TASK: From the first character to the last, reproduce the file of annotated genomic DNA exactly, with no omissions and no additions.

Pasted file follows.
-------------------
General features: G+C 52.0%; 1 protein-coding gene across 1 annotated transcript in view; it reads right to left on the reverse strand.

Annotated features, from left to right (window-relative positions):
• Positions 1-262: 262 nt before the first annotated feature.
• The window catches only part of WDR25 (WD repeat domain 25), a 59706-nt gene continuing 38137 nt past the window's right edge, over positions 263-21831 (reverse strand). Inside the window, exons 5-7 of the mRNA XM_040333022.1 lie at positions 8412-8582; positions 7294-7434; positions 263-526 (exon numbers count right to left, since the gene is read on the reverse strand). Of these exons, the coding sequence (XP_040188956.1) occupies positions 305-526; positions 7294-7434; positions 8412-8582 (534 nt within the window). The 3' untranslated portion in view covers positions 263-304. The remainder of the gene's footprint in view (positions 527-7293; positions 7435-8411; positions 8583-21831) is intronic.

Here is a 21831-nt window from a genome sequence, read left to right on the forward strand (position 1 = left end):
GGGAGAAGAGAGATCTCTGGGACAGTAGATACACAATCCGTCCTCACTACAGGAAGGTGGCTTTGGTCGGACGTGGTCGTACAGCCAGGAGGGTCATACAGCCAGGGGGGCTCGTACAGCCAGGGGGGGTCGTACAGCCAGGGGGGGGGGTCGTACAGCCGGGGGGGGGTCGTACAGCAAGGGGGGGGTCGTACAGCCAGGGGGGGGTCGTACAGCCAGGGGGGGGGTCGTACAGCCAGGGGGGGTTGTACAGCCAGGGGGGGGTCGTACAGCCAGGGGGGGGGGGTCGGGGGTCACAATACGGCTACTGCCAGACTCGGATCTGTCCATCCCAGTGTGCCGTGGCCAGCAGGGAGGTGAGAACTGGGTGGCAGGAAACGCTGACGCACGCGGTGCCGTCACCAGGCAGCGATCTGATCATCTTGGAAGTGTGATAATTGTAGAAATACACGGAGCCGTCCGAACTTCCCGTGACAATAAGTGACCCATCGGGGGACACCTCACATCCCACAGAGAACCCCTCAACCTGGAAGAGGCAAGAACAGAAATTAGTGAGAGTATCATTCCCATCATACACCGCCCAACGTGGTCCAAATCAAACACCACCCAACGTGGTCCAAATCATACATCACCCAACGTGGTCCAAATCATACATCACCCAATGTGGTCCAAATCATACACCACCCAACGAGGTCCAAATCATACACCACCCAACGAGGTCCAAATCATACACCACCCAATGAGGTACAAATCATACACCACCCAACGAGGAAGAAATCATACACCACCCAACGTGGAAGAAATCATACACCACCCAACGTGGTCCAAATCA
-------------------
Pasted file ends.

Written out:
General features: G+C 52.0%; 1 protein-coding gene across 1 annotated transcript in view; it reads right to left on the reverse strand.

Annotated features, from left to right (window-relative positions):
• Positions 1-262: 262 nt before the first annotated feature.
• The window catches only part of WDR25 (WD repeat domain 25), a 59706-nt gene continuing 38137 nt past the window's right edge, over positions 263-21831 (reverse strand). Inside the window, exons 5-7 of the mRNA XM_040333022.1 lie at positions 8412-8582; positions 7294-7434; positions 263-526 (exon numbers count right to left, since the gene is read on the reverse strand). Of these exons, the coding sequence (XP_040188956.1) occupies positions 305-526; positions 7294-7434; positions 8412-8582 (534 nt within the window). The 3' untranslated portion in view covers positions 263-304. The remainder of the gene's footprint in view (positions 527-7293; positions 7435-8411; positions 8583-21831) is intronic.

Here is a 21831-nt window from a genome sequence, read left to right on the forward strand (position 1 = left end):
GGGAGAAGAGAGATCTCTGGGACAGTAGATACACAATCCGTCCTCACTACAGGAAGGTGGCTTTGGTCGGACGTGGTCGTACAGCCAGGAGGGTCATACAGCCAGGGGGGCTCGTACAGCCAGGGGGGGTCGTACAGCCAGGGGGGGGGGTCGTACAGCCGGGGGGGGGTCGTACAGCAAGGGGGGGGTCGTACAGCCAGGGGGGGGTCGTACAGCCAGGGGGGGGGTCGTACAGCCAGGGGGGGTTGTACAGCCAGGGGGGGGTCGTACAGCCAGGGGGGGGGGGTCGGGGGTCACAATACGGCTACTGCCAGACTCGGATCTGTCCATCCCAGTGTGCCGTGGCCAGCAGGGAGGTGAGAACTGGGTGGCAGGAAACGCTGACGCACGCGGTGCCGTCACCAGGCAGCGATCTGATCATCTTGGAAGTGTGATAATTGTAGAAATACACGGAGCCGTCCGAACTTCCCGTGACAATAAGTGACCCATCGGGGGACACCTCACATCCCACAGAGAACCCCTCAACCTGGAAGAGGCAAGAACAGAAATTAGTGAGAGTATCATTCCCATCATACACCGCCCAACGTGGTCCAAATCAAACACCACCCAACGTGGTCCAAATCATACATCACCCAACGTGGTCCAAATCATACATCACCCAATGTGGTCCAAATCATACACCACCCAACGAGGTCCAAATCATACACCACCCAACGAGGTCCAAATCATACACCACCCAATGAGGTACAAATCATACACCACCCAACGAGGAAGAAATCATACACCACCCAACGTGGAAGAAATCATACACCACCCAACGTGGTCCAAATCA